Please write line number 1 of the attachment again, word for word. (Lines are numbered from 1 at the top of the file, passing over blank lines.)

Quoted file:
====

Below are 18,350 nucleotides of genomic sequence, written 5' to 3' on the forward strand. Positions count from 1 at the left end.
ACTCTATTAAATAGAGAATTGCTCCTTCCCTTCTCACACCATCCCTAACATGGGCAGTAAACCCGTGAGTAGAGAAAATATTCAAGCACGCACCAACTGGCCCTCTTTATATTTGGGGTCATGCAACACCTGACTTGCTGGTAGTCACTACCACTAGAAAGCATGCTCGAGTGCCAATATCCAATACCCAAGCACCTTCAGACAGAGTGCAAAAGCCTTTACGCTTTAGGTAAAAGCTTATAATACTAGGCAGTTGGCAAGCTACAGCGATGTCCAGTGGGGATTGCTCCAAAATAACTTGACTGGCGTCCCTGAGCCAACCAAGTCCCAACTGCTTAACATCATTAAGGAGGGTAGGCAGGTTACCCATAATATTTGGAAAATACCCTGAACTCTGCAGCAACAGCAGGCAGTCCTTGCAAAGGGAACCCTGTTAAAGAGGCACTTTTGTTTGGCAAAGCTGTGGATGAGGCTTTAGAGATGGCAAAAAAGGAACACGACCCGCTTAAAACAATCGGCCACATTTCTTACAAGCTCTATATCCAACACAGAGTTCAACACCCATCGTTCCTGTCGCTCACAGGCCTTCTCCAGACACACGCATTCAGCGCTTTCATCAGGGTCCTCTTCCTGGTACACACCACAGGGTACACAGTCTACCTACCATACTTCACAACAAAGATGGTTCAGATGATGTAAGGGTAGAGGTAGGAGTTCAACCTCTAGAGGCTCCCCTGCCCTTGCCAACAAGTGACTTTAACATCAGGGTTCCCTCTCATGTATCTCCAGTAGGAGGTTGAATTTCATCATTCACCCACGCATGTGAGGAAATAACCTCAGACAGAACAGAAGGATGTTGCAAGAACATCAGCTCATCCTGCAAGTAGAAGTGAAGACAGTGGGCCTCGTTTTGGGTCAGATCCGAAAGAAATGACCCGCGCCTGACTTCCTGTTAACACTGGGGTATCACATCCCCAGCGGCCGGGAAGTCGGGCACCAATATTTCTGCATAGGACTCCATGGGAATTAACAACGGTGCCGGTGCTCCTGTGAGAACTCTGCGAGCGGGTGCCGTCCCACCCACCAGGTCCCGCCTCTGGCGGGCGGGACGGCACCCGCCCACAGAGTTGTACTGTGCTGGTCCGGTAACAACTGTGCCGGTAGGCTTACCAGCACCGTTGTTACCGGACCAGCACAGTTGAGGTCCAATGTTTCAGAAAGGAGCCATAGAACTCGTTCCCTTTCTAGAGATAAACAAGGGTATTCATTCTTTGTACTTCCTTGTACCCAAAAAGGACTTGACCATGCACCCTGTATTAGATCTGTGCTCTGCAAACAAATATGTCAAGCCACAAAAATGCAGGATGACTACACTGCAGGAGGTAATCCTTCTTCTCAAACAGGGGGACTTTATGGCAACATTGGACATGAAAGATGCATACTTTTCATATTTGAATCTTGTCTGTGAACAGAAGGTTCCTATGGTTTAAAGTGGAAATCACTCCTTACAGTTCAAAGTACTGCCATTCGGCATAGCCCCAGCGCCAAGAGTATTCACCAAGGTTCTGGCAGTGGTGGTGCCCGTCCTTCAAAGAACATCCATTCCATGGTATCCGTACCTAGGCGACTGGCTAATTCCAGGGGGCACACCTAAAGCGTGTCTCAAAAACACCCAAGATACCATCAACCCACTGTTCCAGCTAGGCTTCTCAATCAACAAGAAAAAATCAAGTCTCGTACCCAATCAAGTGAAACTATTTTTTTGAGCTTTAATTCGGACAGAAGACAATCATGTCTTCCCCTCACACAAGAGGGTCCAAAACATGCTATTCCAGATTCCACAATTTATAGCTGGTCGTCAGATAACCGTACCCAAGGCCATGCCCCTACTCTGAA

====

Below are 18,350 nucleotides of genomic sequence, written 5' to 3' on the forward strand. Positions count from 1 at the left end.